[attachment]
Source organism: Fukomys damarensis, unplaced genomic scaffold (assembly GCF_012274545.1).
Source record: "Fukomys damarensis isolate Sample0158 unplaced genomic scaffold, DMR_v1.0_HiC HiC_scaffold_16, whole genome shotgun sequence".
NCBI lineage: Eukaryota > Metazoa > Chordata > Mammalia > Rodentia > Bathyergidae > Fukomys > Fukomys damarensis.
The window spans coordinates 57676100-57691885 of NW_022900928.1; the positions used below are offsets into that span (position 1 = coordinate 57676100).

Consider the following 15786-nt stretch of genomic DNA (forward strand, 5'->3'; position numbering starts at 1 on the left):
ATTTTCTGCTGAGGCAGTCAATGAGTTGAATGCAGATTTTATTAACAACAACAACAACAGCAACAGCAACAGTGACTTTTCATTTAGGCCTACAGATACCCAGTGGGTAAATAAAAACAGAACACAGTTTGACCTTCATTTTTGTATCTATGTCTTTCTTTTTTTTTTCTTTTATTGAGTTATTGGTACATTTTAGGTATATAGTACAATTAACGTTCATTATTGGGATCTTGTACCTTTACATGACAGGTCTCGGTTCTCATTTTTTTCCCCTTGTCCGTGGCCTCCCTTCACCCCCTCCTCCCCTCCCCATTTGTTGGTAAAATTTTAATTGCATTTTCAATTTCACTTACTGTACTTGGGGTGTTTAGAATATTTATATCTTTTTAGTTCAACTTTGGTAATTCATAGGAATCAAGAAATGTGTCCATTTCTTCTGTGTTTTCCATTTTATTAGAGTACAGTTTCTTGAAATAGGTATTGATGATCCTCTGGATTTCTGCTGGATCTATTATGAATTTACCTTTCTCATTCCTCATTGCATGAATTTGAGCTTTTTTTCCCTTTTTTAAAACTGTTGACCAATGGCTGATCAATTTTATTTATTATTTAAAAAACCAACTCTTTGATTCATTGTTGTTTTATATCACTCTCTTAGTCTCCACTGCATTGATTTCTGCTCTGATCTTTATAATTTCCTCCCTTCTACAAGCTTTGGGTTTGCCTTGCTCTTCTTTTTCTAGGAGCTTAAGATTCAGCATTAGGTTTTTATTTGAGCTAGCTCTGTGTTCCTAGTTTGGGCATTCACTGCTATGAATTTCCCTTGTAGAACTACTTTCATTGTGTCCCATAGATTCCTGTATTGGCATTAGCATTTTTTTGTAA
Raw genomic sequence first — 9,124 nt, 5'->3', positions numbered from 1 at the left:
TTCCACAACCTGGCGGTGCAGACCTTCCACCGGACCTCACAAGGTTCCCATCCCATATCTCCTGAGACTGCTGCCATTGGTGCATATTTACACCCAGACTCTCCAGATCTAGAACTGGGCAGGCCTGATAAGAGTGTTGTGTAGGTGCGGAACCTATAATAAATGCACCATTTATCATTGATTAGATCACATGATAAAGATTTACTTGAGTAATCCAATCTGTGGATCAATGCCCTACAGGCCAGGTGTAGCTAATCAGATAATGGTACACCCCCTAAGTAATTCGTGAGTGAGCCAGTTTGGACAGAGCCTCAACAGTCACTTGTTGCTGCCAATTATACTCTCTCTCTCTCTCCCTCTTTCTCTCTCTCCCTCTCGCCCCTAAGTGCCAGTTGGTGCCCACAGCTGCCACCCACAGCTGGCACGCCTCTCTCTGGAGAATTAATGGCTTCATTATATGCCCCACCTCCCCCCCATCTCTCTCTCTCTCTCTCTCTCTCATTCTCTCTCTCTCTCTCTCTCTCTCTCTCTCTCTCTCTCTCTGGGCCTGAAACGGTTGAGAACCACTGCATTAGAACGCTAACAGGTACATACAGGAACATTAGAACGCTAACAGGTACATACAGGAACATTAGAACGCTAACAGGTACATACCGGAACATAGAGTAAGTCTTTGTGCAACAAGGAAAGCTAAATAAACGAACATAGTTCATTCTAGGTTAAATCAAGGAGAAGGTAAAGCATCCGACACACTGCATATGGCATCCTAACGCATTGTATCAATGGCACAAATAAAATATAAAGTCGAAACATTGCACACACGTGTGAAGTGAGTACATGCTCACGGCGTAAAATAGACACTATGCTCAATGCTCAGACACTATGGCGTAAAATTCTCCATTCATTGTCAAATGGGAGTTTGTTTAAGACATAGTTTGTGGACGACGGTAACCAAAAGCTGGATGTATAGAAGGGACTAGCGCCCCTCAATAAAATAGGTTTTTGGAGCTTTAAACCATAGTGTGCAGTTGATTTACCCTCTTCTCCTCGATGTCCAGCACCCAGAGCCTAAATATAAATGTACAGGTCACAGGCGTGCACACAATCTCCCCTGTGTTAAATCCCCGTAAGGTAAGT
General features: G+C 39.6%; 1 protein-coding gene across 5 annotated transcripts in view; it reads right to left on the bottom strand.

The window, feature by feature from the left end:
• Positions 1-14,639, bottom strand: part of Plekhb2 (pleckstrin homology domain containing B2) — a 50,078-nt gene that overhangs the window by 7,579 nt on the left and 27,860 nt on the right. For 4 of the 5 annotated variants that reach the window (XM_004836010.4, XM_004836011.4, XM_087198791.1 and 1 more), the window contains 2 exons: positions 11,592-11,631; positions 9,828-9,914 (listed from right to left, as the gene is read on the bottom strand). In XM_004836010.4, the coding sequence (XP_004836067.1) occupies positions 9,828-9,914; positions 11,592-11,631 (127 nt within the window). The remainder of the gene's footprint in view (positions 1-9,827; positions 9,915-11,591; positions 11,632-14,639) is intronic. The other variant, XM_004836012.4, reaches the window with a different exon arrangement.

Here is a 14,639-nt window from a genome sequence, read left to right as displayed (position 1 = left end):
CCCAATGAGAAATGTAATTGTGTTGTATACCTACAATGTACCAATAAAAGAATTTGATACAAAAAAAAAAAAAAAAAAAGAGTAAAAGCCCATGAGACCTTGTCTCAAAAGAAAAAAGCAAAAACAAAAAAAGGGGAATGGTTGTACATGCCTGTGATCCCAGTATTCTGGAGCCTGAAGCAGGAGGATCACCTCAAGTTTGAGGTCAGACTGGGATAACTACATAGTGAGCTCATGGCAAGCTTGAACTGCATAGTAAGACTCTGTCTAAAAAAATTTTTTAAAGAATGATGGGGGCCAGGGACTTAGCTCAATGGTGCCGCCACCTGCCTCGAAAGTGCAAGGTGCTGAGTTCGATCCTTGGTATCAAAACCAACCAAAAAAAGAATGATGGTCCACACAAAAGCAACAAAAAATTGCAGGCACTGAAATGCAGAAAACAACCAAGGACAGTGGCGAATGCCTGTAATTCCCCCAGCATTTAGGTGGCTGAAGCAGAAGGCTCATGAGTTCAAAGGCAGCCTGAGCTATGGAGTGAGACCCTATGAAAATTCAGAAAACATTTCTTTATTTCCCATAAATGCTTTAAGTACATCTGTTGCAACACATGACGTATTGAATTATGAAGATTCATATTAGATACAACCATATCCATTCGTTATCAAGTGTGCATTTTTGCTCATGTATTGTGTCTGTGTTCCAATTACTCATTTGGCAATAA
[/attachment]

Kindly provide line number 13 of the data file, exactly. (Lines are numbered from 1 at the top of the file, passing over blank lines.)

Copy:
CCCAATGAGAAATGTAATTGTGTTGTATACCTACAATGTACCAATAAAAGAATTTGATACAAAAAAAAAAAAAAAAAAAGAGTAAAAGCCCATGAGACCTTGTCTCAAAAGAAAAAAGCAAAAACAAAAAAAGGGGAATGGTTGTACATGCCTGTGATCCCAGTATTCTGGAGCCTGAAGCAGGAGGATCACCTCAAGTTTGAGGTCAGACTGGGATAACTACATAGTGAGCTCATGGCAAGCTTGAACTGCATAGTAAGACTCTGTCTAAAAAAATTTTTTAAAGAATGATGGGGGCCAGGGACTTAGCTCAATGGTGCCGCCACCTGCCTCGAAAGTGCAAGGTGCTGAGTTCGATCCTTGGTATCAAAACCAACCAAAAAAAGAATGATGGTCCACACAAAAGCAACAAAAAATTGCAGGCACTGAAATGCAGAAAACAACCAAGGACAGTGGCGAATGCCTGTAATTCCCCCAGCATTTAGGTGGCTGAAGCAGAAGGCTCATGAGTTCAAAGGCAGCCTGAGCTATGGAGTGAGACCCTATGAAAATTCAGAAAACATTTCTTTATTTCCCATAAATGCTTTAAGTACATCTGTTGCAACACATGACGTATTGAATTATGAAGATTCATATTAGATACAACCATATCCATTCGTTATCAAGTGTGCATTTTTGCTCATGTATTGTGTCTGTGTTCCAATTACTCATTTGGCAATAA